It's been a good summer so far for Ahipara's tiny resident population of NZ dotterels, but it was another species that gave Doug Klever what he reckoned was the best start to a new year that he could have wished for.
He was checking on the dotterels when he spied what he believed to be the first oystercatcher to have hatched there in decades.
"The same pair tried last year, but the egg failed, not sure why," he said.
"Just goes to show the necessity of the sanctuary [west of Kaka St]. We have been at this for 12 years now, and have had some amazing results."
So far this year four young dotterels had fledged, but the young oystercatcher is still being tended to by its parents.
"I'm not sure when it will fledge, but let's hope everyone maintains their distance and gives this little critter, the dotterels and all the other birds in the sanctuary the respect they deserve, as they have been doing in the past," Klever said.
Last week there were two more dotterel nests with eggs that had yet to hatch.
People were gradually coming to accept that the sanctuary was not the place to walk, exercise dogs or drive vehicles, he added, and while progress had been slow, the resident wildlife was clearly benefiting from largely being undisturbed.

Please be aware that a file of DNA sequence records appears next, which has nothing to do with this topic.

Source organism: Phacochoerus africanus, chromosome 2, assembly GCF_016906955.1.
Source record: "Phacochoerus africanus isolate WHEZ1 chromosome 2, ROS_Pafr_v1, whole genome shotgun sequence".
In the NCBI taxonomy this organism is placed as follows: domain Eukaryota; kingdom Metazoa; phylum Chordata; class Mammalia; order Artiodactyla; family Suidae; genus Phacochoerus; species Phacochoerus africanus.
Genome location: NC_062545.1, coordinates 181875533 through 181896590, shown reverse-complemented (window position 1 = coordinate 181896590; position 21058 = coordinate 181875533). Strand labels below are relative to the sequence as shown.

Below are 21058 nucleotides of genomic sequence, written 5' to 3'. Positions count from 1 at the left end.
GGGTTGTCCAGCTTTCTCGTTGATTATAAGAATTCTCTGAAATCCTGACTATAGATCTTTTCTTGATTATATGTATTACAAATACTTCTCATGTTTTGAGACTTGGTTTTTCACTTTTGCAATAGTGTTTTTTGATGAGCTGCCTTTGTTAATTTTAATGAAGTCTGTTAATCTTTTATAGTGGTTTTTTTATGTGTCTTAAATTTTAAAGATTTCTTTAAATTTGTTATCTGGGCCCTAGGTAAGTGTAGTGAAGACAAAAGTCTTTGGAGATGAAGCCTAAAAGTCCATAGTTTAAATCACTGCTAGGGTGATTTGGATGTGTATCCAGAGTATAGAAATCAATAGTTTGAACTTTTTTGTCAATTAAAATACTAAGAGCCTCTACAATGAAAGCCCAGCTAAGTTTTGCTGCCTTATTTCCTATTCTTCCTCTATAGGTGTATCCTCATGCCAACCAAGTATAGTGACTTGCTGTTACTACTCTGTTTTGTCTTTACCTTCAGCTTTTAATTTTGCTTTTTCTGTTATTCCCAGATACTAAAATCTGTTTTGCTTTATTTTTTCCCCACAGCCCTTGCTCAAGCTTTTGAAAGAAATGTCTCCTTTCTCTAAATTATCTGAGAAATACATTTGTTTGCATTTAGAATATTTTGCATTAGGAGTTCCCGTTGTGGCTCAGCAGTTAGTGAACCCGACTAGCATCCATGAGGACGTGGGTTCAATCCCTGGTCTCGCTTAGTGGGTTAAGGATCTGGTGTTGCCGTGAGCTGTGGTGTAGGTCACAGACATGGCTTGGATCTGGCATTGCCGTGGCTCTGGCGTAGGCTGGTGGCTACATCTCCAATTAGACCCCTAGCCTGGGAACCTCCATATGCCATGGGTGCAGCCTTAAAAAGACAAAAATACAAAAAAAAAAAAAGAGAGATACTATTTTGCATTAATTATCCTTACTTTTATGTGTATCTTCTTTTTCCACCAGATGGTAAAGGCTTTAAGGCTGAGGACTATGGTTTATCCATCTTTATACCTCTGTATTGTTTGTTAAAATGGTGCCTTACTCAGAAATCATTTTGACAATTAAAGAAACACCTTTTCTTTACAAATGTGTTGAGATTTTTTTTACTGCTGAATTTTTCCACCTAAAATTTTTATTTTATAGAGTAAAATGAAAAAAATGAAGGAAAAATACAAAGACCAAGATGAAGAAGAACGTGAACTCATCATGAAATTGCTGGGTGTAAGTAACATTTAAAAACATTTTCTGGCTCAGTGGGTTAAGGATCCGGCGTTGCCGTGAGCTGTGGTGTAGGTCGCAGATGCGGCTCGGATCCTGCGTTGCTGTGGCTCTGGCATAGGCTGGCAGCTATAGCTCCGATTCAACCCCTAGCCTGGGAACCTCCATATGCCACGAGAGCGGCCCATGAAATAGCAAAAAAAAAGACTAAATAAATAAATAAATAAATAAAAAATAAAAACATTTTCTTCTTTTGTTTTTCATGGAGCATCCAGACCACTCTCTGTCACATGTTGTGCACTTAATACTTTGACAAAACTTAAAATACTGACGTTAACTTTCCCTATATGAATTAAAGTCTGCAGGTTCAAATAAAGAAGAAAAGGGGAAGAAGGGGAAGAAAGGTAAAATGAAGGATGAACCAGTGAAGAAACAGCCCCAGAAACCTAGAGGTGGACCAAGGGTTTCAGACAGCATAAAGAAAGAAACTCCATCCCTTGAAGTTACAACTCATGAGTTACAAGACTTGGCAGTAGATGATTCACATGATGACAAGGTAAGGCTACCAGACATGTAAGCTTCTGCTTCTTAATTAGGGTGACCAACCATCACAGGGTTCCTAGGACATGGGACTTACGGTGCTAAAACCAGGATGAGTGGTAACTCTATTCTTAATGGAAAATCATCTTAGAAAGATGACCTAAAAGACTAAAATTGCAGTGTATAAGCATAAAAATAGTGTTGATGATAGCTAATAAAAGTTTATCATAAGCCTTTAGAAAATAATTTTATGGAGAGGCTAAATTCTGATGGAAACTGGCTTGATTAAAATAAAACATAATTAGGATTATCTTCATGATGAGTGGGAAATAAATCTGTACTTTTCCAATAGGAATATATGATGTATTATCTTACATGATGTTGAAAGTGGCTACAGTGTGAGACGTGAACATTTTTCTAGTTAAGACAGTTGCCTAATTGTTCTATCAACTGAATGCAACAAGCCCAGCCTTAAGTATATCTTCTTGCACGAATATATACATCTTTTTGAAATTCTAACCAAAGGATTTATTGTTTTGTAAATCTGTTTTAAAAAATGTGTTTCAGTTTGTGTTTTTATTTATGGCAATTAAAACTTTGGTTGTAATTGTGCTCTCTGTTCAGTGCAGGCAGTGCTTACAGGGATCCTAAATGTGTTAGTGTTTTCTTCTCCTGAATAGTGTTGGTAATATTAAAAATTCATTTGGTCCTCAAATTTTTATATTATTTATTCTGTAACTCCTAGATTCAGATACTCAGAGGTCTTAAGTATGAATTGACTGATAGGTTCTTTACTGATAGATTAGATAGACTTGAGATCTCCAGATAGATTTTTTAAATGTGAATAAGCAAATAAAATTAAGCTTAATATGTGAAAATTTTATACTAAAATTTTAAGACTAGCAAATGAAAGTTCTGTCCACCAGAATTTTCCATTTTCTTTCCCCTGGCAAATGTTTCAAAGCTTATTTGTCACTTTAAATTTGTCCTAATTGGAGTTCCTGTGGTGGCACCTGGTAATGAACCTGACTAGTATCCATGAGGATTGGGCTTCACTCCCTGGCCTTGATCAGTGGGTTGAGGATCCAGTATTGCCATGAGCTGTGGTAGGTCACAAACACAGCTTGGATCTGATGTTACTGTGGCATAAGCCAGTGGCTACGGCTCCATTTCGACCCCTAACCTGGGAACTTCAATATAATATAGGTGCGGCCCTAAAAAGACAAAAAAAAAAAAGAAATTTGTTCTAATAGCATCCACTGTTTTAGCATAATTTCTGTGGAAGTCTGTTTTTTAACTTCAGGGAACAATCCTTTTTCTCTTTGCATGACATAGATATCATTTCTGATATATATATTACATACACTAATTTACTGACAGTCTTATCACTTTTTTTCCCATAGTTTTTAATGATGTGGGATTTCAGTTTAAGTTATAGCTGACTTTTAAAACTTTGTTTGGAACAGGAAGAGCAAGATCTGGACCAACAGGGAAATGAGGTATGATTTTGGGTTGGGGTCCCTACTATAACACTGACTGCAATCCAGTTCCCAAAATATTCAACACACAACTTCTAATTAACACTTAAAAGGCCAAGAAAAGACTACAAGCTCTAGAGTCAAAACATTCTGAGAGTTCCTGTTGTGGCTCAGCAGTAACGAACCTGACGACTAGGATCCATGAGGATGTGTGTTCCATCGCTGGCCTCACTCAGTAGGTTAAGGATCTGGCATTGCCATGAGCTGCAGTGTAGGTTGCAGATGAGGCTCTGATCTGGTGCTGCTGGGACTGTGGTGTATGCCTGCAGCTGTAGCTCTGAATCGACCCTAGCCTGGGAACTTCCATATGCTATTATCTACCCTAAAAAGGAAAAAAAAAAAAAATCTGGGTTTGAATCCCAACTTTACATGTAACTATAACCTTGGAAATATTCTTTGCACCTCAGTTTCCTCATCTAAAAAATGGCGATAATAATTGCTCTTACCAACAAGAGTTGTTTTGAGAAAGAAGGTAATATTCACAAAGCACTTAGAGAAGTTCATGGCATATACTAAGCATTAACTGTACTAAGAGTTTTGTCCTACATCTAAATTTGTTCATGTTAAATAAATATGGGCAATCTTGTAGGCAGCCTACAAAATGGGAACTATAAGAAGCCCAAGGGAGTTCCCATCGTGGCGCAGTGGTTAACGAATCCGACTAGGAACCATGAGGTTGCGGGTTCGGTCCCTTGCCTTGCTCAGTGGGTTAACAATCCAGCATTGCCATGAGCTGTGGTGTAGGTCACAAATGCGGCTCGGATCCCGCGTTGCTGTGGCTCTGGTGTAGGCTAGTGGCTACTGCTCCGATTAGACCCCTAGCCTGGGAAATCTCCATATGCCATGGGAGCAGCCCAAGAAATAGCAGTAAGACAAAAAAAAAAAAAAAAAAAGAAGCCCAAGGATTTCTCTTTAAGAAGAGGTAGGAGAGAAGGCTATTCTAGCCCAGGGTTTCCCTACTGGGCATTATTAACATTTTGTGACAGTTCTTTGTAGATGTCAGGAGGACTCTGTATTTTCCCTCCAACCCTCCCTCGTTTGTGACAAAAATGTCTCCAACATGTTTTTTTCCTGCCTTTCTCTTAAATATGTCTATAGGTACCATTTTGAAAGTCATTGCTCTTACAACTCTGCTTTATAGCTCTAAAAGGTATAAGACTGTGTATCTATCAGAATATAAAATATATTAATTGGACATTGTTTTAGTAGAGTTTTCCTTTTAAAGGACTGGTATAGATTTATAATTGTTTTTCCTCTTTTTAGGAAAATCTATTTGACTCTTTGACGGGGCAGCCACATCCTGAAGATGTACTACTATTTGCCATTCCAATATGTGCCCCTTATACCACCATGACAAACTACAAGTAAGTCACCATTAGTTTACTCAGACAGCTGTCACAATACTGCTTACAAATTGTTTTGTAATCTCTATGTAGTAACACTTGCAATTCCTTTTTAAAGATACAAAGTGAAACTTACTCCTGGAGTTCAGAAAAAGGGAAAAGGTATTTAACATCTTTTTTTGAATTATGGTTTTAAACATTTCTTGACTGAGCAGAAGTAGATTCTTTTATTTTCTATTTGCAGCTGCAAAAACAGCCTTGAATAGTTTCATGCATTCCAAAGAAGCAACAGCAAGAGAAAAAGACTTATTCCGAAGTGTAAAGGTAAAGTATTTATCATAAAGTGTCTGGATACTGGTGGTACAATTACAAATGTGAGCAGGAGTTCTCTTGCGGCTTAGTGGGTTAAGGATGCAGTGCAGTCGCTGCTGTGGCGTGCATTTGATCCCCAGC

"A big thanks to the Ahipara community, Te Rūnanga o Te Rarawa, Ahipara Coastal Patrol, Karen and Rob, the Northland Age and everyone else I forgot to mention. You know who you are," he said.
The variable oystercatcher is a familiar stocky coastal bird with a long, bright orange bill, found around much of New Zealand. They are often seen in pairs probing busily for shellfish along beaches or in estuaries.
Previously shot for food, variable oystercatchers probably reached low numbers before being protected in 1922, since when numbers have increased rapidly. They are long-lived, with some birds reaching 30+ years of age.
The existence of different colour morphs (black, intermediate or "smudgy", and pied) caused early confusion, and they were variously thought to be different species, forms, or hybrids.
Variable oystercatchers are very vocal; loud piping is used in territorial interactions and when alarmed, and they have a loud flight call similar to other oystercatchers. Chicks are warned of danger with a sharp, loud "chip" or "click".
Variable oystercatchers occur around most of the coastline of North, South, and Stewart Islands and their offshore islands. Strongholds are in Northland, Auckland, Coromandel Peninsula, Bay of Plenty, Greater Wellington, Nelson/Marlborough, and Fiordland.